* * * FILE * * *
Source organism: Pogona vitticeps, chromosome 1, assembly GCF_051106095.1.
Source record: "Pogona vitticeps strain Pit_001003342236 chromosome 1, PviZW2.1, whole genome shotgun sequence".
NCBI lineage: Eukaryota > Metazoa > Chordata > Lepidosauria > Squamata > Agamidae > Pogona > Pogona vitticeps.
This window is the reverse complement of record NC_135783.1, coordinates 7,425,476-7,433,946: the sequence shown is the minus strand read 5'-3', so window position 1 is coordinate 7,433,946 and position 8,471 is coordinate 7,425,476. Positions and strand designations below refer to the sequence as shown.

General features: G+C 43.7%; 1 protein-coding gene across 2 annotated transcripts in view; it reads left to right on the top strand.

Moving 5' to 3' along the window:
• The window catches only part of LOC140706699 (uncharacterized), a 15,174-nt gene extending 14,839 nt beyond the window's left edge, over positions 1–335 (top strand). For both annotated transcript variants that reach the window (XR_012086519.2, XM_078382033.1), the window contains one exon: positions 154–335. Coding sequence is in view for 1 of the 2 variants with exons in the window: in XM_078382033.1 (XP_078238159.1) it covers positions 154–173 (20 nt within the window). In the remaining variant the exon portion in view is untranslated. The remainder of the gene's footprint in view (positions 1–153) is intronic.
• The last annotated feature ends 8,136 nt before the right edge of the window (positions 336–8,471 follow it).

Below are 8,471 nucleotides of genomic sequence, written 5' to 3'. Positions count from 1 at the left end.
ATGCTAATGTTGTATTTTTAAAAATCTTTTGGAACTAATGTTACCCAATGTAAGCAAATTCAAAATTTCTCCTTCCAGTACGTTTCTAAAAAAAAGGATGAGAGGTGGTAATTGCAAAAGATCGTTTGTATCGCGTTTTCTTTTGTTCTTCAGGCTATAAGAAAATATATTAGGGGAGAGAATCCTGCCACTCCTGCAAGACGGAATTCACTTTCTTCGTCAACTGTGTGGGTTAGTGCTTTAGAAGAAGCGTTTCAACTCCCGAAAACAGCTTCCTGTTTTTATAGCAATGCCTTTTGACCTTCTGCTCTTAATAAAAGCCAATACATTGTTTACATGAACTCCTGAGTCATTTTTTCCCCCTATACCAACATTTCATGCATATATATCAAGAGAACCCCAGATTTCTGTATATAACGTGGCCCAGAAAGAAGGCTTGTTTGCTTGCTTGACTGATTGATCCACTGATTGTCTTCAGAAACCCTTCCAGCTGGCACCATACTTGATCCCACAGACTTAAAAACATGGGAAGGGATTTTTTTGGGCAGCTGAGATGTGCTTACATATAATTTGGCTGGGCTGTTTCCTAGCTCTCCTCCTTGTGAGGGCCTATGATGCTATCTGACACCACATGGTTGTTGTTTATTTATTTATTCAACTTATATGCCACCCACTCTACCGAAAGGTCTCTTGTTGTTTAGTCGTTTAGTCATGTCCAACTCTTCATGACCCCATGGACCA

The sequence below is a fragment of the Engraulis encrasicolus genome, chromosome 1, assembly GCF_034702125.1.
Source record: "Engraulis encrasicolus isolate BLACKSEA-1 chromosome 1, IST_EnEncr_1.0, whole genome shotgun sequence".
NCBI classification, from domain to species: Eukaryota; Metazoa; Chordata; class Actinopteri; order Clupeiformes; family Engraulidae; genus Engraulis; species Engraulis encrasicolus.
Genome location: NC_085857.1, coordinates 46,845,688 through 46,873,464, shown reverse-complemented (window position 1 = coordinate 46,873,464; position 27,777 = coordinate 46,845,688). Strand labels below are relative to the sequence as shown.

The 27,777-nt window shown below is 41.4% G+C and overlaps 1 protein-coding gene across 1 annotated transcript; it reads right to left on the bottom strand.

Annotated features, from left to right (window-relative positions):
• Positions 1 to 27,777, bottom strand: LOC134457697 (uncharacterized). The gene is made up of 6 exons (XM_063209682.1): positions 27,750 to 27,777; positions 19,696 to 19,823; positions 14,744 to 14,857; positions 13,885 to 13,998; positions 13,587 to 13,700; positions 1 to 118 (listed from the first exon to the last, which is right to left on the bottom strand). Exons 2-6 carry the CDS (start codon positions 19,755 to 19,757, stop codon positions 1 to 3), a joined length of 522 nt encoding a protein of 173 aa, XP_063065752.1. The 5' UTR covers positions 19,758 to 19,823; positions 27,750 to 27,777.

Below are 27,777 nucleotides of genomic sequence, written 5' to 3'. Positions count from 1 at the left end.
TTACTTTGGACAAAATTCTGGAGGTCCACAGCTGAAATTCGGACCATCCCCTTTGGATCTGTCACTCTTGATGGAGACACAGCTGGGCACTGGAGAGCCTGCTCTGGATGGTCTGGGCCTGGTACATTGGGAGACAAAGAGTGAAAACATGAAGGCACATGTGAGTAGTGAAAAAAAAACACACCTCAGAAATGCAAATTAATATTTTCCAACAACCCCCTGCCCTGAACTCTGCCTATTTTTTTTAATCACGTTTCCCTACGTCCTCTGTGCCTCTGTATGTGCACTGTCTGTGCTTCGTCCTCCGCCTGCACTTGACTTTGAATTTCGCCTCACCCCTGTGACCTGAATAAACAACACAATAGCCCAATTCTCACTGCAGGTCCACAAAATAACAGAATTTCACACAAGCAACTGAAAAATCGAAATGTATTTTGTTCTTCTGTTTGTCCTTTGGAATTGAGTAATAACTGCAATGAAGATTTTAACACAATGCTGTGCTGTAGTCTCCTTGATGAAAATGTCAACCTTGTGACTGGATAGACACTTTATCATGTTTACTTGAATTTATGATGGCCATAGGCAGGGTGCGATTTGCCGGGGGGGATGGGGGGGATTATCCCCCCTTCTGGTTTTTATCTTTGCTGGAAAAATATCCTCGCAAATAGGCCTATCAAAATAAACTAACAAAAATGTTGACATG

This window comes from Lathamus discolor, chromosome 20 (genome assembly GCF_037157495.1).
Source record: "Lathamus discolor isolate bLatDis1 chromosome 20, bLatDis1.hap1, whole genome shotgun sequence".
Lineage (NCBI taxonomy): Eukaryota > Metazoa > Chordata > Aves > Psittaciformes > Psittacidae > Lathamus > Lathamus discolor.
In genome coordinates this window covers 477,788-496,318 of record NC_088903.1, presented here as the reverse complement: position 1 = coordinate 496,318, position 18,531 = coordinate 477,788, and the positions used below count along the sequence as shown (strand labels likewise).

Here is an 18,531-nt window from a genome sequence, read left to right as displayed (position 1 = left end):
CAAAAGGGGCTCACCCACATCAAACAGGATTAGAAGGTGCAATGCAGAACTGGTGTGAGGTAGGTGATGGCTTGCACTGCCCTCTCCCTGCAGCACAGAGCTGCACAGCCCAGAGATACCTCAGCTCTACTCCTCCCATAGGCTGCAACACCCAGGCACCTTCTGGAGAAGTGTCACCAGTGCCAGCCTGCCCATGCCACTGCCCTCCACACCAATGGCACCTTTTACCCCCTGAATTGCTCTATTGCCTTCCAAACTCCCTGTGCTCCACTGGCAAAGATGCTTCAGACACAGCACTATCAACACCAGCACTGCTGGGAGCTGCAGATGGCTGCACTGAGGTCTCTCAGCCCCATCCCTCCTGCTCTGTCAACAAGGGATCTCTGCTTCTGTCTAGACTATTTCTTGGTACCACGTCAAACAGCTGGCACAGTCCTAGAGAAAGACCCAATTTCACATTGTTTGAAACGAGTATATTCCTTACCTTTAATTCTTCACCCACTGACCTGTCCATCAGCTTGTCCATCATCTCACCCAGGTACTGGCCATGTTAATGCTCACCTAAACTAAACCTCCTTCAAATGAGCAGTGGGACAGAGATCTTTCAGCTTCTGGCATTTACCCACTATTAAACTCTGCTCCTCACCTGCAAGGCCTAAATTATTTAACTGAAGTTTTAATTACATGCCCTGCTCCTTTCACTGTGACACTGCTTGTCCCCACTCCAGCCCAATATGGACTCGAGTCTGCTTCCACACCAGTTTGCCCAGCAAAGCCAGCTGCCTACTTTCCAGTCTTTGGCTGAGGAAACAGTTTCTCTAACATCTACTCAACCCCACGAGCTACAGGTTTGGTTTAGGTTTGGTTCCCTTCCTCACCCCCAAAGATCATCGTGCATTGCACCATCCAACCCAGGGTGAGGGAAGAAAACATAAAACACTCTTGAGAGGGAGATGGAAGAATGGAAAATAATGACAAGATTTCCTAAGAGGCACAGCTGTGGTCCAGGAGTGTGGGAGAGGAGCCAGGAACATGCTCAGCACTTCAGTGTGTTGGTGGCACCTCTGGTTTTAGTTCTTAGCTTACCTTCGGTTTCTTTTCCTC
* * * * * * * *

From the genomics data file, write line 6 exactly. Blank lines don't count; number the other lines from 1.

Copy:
Moving 5' to 3' along the window: